Econophile's picture

Are We in a Recovery?

A lot of conflicting data came in last week. There is a lot of positive news, but does it all add up to a recovery or is the cyclical recovery headed for a stall? Nothing has changed the underlying conditions that would relieve the credit freeze. And without credit, the economy will stall.

Tyler Durden's picture

Charting The Worst And Soon To Be Shortest Economic "Recovery" Ever

The Minneapolis Fed has launched a useful charting service which analyzes not only the Great Recession, which allegedly has ended (must be news to the 1.8 million...and growing...newly uncovered unemployed, but we'll take the NBER's word for it) but the even Greater Recovery that we have presumably been in for the past 6 months or so. At least those Fed critters have a twisted sense of humor. In order to quantify just how funny they are, the Min Fed provides the following preamble "The 2007-2009 recession is widely thought to have ended sometime last summer. How bad was this recession, and how quickly is the economy recovering? How does this recession and recovery compare to previous cycles?"How indeed? Here are the charts which just a cursory perusal will lead the peruser to wonder what on earth the administration is smoking. Recovery indeed.

Leo Kolivakis's picture

Jobs Market Recovery Now Underway?

Consensus is expecting US payrolls to rise by 15,000 in January. I wouldn't be surprised if the actual print comes in at ten times that amount...

Tyler Durden's picture

Observations On The Aftermath Of The Artificial Recovery From Dean Baker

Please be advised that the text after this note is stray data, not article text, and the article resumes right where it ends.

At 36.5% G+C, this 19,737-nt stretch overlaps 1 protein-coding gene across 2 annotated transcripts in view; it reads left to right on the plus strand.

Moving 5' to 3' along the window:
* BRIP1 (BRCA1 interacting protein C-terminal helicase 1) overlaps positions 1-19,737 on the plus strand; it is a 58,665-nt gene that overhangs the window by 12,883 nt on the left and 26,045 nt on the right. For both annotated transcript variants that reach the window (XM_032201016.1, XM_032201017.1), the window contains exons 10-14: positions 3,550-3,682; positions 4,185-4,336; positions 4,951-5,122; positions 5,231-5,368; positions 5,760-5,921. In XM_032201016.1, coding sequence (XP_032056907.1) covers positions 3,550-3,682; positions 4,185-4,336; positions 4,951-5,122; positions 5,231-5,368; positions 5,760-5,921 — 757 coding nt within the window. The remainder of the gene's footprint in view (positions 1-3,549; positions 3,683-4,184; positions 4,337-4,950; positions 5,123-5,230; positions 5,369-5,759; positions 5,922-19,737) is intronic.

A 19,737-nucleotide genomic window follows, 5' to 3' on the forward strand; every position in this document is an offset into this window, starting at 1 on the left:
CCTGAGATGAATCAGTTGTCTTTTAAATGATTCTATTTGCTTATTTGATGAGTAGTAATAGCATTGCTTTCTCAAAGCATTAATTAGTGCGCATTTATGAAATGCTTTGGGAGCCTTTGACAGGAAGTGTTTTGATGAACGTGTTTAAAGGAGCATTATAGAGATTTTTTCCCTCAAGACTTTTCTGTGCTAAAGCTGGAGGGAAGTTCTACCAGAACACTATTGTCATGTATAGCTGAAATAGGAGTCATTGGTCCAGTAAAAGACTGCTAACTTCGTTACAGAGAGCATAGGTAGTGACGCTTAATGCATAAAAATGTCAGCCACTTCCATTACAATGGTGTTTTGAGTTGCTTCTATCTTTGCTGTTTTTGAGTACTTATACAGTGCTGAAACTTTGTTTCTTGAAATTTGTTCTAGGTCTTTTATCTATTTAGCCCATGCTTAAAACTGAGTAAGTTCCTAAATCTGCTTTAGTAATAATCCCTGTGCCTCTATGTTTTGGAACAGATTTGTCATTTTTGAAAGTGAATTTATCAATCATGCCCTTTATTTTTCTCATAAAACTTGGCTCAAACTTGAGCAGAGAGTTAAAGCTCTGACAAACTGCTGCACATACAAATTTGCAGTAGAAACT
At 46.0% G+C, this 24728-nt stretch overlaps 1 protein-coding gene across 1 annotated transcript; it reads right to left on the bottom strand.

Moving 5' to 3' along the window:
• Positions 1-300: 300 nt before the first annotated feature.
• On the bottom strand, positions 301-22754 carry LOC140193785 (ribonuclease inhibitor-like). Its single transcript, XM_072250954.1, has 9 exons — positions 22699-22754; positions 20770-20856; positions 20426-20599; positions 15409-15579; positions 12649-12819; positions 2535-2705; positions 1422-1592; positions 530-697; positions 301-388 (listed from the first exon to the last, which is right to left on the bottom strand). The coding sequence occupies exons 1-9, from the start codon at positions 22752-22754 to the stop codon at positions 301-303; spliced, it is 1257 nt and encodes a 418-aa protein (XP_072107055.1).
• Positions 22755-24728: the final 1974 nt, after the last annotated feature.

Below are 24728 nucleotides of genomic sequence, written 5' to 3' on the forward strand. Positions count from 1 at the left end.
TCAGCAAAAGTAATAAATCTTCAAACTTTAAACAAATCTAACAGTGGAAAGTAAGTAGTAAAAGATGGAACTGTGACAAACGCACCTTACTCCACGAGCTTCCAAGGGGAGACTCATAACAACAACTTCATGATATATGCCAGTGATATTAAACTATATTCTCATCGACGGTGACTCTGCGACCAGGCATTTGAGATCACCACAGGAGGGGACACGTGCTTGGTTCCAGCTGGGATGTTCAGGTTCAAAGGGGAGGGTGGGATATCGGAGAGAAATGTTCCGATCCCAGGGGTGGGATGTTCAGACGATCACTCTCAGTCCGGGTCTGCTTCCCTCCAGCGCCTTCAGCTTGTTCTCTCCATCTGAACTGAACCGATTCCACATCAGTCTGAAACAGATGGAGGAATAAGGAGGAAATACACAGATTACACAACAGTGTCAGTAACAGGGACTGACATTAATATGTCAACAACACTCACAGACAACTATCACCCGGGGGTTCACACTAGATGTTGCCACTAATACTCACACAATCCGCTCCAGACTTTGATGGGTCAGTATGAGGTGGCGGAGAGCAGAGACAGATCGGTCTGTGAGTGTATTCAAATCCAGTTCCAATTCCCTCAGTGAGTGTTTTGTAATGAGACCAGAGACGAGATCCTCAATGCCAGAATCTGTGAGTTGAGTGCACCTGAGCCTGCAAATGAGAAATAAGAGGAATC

Dean Baker, Co-Director of the Center for Economic and Policy Research, has put together a simple yet comprehensive presentation on a topic Zero Hedge has discussed in the past: how the demographic shift in the US will mirror the spender-to-saver transformation of an aging Japanese society, and as a result lead to an accentuation of the economic crisis into the double-dip phase, should all the artificial , one-time stimulus actions be phased out. For all those who think that a "new normal" with unemployment straddling double digits for years to come will be conducive to growth, think again. And after today's failed referendum on Obama's healthcare policies, America's immediate future will be focused on two simple propositions: [yes/no] on stimulus and [yes/no] on Q.E. 2. Everything else will be smoke and mirrors.

madhedgefundtrader's picture

Welcome to the “Square Root” Shaped Recovery

Rising interest rates, stubbornly high unemployment, no credit, and large chunks of the economy dead in the water are not what economic booms are made of. The second in a series of seven on The Mad Hedge Fund Trader’s Annual Asset Allocation Review.

George Washington's picture

Pimco CEO: We're Trained to Think the "Farther You Fall, The Higher You'll Bounce Back. We're Hostage to the V"-Shaped Recovery Model

Are we going to have a V-shaped recovery? W-shaped? L-shaped? WWWWW-shaped?

Reggie Middleton's picture

We are still very much in a bubble, yet many "analysts" are preaching recovery. Why???

All one really needs to do is to take a look a housing from a bird's eye view, whether adjusted for inflation or not, and it is quite obvious that not only are we still in a housing bubble, but we have a while to go before we reach equilibrium. Those insurer's, lenders, and investors highly levered to residential and commercial real estate had better be prepared for another 30% or so drop.